THE UK GOVERNMENT is offering security novices some information about shoring up their homes and businesses.
Dubbed with an accessibly groovy Cyber Streetwise tag, the UK government information includes an interactive website for concerned citizens, that is, concerned citizens who have not heard about PRISM and Tempora and are actually interested in their security.
The Cyberstreetwise website opens with a choice. It asks, "Do you want to protect your home or your business?" We went with the home option.
Once inside we were offered the advice that we should click through a virtual street, meet the people that live there and find out how using the internet might let criminals get between us and our data and money.
"On Cyber Street, click on the doors and characters to view content. In every building you'll find simple steps to help keep you and your family safe online," it says.
Behind each door or person near a door lies a story. The first of these is about what might happen if you share some personal details with a solicitor only to find that the solicitor's office is insecure. Here it is.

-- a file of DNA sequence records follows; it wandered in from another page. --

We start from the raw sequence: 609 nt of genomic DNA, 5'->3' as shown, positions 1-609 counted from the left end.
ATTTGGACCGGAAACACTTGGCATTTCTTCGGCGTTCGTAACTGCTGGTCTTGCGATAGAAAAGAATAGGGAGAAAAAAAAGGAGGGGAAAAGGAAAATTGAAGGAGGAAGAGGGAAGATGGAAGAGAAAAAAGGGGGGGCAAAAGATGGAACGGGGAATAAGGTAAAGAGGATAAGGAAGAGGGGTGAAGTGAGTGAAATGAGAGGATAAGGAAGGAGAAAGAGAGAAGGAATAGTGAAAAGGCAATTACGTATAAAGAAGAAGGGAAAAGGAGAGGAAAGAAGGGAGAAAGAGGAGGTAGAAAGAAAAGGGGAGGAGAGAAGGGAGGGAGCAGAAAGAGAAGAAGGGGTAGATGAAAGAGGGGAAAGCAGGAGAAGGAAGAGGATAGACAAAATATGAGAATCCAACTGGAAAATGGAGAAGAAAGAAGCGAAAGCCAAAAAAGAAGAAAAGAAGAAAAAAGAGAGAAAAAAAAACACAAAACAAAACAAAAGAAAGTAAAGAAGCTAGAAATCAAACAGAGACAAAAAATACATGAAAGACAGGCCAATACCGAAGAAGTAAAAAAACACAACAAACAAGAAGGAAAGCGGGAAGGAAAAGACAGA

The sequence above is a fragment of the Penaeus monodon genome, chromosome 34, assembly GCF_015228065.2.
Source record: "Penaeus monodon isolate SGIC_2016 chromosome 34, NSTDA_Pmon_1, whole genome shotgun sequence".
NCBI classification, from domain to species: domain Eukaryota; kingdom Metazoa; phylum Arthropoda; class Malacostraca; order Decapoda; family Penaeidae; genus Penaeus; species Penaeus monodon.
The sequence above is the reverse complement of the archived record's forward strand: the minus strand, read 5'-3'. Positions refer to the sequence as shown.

For a home user it is staggeringly business focused. But we press on. A few doors down is a couple, male and female. Here we learn that having a bad password is the equivalent of putting a note outside your house that says, "The key is under the lock". The lesson is that if you wouldn't do something in the real world, you shouldn't do it online. That is, you should control your social network accounts like you would secure access to your physical photo albums and diary.
Other doors offer different scenarios. A visit to the bank throws up a range of information, such as how to spot a phishing attack and the advice to install whatever software your bank offers.
It is, if you like, a collection of common sense information that can reasonably be applied to anyone in any situation. Certainly telling people to use a strong password is sage advice, as is the suggestion that you should protect banking and other personal information behind a veil of security software. µ
It's time for our regular two-step through the Google news
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